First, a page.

We live in a system created by our choices. As such, we have the option to make the individual choice to opt out, to reconceive our futures, to change the ways we live, and to look towards a more sustainable future. Call it youthful, naive idealism but it’s the best chance we have.

Occupy Industrial Agriculture by Occupying Sustainable Farms with Labor

I’d like to get your reactions and considered thoughts on this idea, please:
How about, as a means of protesting against industrial agriculture and our educational institutions’ involvement in its perpetuation, we organize a PA state-wide sustainable agriculture support day where students state-wide refuse to go to classes and invite their professors to join them as they volunteer for the day to work on sustainable farms in their area?
Thanks!

Rogoff and the (sustainable?) future of Capitalism

In his CNN  blog post entitled, Is capitalism sustainable?, Harvard Econ Professor Kenneth Rogoff makes a case for the ability of capitalism to perpetuate itself. His argument misses the point of sustainability and conflates it with capitalism’s ability to persist. If sustainability means that we are able to provide for present needs without damaging our ability to provide for future needs, the capitalist paradigm of infinite growth and the material throughput of finite resources are inherently in conflict with each other. The answer here is clear: our capitalism is not sustainable. 

Rogoff’s statement that there is no “viable replacement waiting in the wings” to supersede capitalism isn’t an argument for the viability of the current system. Instead, it is an admission of our collective creative failure to conceive of a new, sustainable system.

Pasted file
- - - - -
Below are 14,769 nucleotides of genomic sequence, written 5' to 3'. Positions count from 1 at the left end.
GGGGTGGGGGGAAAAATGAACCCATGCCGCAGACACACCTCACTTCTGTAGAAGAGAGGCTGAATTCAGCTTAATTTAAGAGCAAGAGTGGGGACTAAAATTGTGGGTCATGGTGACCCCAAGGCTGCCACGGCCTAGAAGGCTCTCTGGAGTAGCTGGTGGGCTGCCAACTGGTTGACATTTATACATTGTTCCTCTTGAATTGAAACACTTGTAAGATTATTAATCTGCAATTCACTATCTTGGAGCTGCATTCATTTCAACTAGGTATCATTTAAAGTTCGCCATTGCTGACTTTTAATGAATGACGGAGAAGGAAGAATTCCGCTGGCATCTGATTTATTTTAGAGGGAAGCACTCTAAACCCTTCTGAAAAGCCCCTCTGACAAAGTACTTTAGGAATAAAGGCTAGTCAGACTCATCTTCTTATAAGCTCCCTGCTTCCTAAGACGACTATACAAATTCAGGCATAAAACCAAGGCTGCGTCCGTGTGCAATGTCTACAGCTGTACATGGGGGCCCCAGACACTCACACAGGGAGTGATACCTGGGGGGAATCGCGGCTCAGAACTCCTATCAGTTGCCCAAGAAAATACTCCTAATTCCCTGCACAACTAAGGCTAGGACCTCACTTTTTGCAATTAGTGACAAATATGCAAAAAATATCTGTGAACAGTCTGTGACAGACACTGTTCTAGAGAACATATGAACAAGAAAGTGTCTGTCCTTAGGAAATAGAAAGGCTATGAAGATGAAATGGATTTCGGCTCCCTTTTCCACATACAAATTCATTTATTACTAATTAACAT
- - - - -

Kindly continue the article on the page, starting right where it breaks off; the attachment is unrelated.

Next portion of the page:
It is this kind of rhetoric about capitalism which encourages us to think that we are stuck with this system. It is this kind of rhetoric that promotes the idea that the human economy is somehow an immutable representation of the natural order of things and that competition, rather than cooperation is the most effective means to our collective ends.  

In his piece, Rogoff is actually arguing that our capitalism will persist, not that it is sustainable. He writes that “all current forms of capitalism are ultimately transitional” and points to the failures of leading capitalist economies to price public goods, to prevent inequality, to provide social support (health care, etc.), and to value the welfare of unborn generations. The neoclassical habit of calling these problems with Capitalism “market failures” should be telling and instructive; they are endemic of the ultimate market failure–the failure of capitalism write large to provide for societal needs and provide a sustainable future for people living on this planet.

Markets fail to address societal and environmental needs not because of small flaws in the capitalist system euphemized as ‘market failures but because our government is willingly handcuffed by corporate interests (under the guise of Capitalist faith in the free-market, and the invisible hand paradigm). The very systems which we established to provide a better life for all citizens have been turned over to a small number of immensely wealthy individuals who use our political system to grow their corporations, banks, and private accounts. This brand of capitalism is clearly unsustainable.

The task now is to actively engender the shift from greed and corporate-driven capitalism towards a holistic, democratic system which places the power back in the hands of the people from whom it has been wrested.